Offering a potent blend of versatility and cost-effective performance, the Su-35 (NATO reporting name “Flanker-E”) has secured the undisputed title of Russia’s best non-stealth air superiority fighter.
The fighter jet that eventually became the Su-35 has its roots in a 1980’s Soviet effort to develop an advanced variant of the Sukhoi Su-27, replete with new engines, overhauled avionics, and upgraded aerodynamic performance. This new fighter was dubbed the “Su-27M,” making its maiden flight in 1988. A handful of serial models made it out of the factory, but funding for the project quickly dried up in the years following the Soviet collapse. Sukhoi renamed the fighter the “Su-35” in an attempt to re-brand it for export markets, though little came of these early commercial efforts.
The Su-35 was revived in earnest only in the early 2000s, as part of an air force modernization program to close the widening gap between Russia’s vast, bloated inheritance of Soviet aircraft and Western late fourth-generation fighters. The fighter that we in the present day commonly refer to as the Su-35 is actually the “Su-35S,” a sweeping refit and redesign effort meant to account for the roughly fifteen-year gap between the original Su-27M and the contemporary Su-35S.
The Su-35S is a single-seat air superiority fighter, powered by the same twin AL-41F1S engines that went into the initial production batch of Su-57 fifth-generation multi-role fighters. The Su-35S offers a maximum speed of 2,400 kilometers per hour and combat range of 1,600 km, but these raw numbers belie one of the fighter’s greatest strengths: its supermaneuverability. The standard canard layout of prior Su-27 models was replaced by thrust-vectoring nozzles, which offered notable maneuverability gains in dogfighting scenarios.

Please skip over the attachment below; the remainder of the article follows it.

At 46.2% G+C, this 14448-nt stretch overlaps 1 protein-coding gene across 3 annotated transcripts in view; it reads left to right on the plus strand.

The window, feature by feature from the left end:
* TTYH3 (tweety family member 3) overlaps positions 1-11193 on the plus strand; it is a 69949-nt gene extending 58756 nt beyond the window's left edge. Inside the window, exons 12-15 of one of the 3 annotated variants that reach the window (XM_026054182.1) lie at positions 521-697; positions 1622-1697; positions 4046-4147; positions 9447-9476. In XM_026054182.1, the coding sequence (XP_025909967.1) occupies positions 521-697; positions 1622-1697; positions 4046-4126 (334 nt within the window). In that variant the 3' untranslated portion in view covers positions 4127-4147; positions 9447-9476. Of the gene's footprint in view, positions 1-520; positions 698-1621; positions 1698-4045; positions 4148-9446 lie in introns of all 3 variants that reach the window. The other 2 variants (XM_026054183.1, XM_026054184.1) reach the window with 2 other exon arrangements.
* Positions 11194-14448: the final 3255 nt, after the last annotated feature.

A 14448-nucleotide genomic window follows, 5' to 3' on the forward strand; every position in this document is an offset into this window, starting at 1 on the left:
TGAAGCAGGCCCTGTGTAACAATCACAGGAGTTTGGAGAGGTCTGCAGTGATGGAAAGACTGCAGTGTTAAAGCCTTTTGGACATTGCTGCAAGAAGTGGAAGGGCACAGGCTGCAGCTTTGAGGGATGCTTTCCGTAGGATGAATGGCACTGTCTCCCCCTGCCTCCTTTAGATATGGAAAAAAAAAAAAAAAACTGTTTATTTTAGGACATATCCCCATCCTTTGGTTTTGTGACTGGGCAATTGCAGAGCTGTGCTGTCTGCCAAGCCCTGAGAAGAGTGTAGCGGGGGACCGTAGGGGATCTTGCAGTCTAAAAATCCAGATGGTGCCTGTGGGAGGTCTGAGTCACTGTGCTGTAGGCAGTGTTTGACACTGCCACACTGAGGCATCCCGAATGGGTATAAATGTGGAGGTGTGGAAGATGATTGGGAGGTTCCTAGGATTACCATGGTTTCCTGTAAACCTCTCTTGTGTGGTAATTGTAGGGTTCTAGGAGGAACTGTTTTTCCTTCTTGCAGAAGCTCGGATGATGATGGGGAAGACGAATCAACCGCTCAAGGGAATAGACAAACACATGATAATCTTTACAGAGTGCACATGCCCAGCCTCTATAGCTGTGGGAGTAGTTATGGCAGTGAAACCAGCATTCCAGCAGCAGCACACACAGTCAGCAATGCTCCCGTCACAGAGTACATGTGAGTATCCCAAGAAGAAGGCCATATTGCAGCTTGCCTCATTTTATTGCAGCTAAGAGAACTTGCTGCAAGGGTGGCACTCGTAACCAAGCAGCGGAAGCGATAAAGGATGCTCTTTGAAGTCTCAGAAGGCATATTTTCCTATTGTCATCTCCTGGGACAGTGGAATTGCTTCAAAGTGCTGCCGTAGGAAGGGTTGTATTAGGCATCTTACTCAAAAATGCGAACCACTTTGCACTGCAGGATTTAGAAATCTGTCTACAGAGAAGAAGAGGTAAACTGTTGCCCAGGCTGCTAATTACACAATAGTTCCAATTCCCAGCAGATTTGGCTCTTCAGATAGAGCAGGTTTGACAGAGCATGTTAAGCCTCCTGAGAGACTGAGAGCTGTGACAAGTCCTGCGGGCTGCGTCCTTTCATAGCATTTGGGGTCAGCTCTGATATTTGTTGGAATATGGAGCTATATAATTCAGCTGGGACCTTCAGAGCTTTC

The Su-35S received a glass cockpit and, with it, a sweeping avionics overhaul. LCD screens and digital controls replaced the traditional analog layout of older Su-27 variants. Although not exactly cutting-edge in the context of present-day avionics, the Su-35S’ upgraded Irbis-E passive electronically scanned array (PESA) radar is a potent tool in its own right that’s capable of tracking up to thirty targets at a range of around 350 kilometers.
But where the Su-35S truly excels against many of its fourth-generation counterparts, and even the fifth-generation F-22 Raptor, is its prodigious payload capacity and remarkably flexible weapons suite. The Flanker-E boasts a payload capacity of 8,000 kg, spread across twelve hardpoints, as well as an internal 30mm GSh-30-1 autocannon. The fighter’s six R-74 short-range air-to-air missiles fill the short-range engagement slot, while its twelve R-77 beyond-visual-range air-to-air missiles are typically seen as the Russian counterpart to the U.S. AIM-120 AMRAAM missiles. Despite its primary orientation as an air superiority platform, the Su-35 can capably play fly strike missions with its vast selection of guided bombs, as well as its air-to-surface and cruise missiles from the Kh-31/35/59 and Kalibr families. The Su-35 has reportedly filled ground-attack roles on several occasions throughout Russia’s intervention into the Syrian Civil War, whilst also tracking and intercepting Israeli jets flying in Syrian airspace.
The Su-35 did not quite manage to live up to the export role intended by Sukhoi, though the aircraft was procured in batches of twenty-four units by Chinese People’s Liberation Army Air Force and the Egyptian Air Force. Russia’s military is by far the largest Su-35 customer. At just under 100 models currently in service and dozens more on order, the Flanker-E comprises the backbone of Russia’s air superiority fleet. The Su-57 is slated to slowly phase out the Su-35S, with seventy-six such fighters projected to enter service by 2028, but only time will tell if Russia’s defense industry can churn out this many Su-57’s in such a short time frame.
Mark Episkopos is a national security reporter for the National Interest.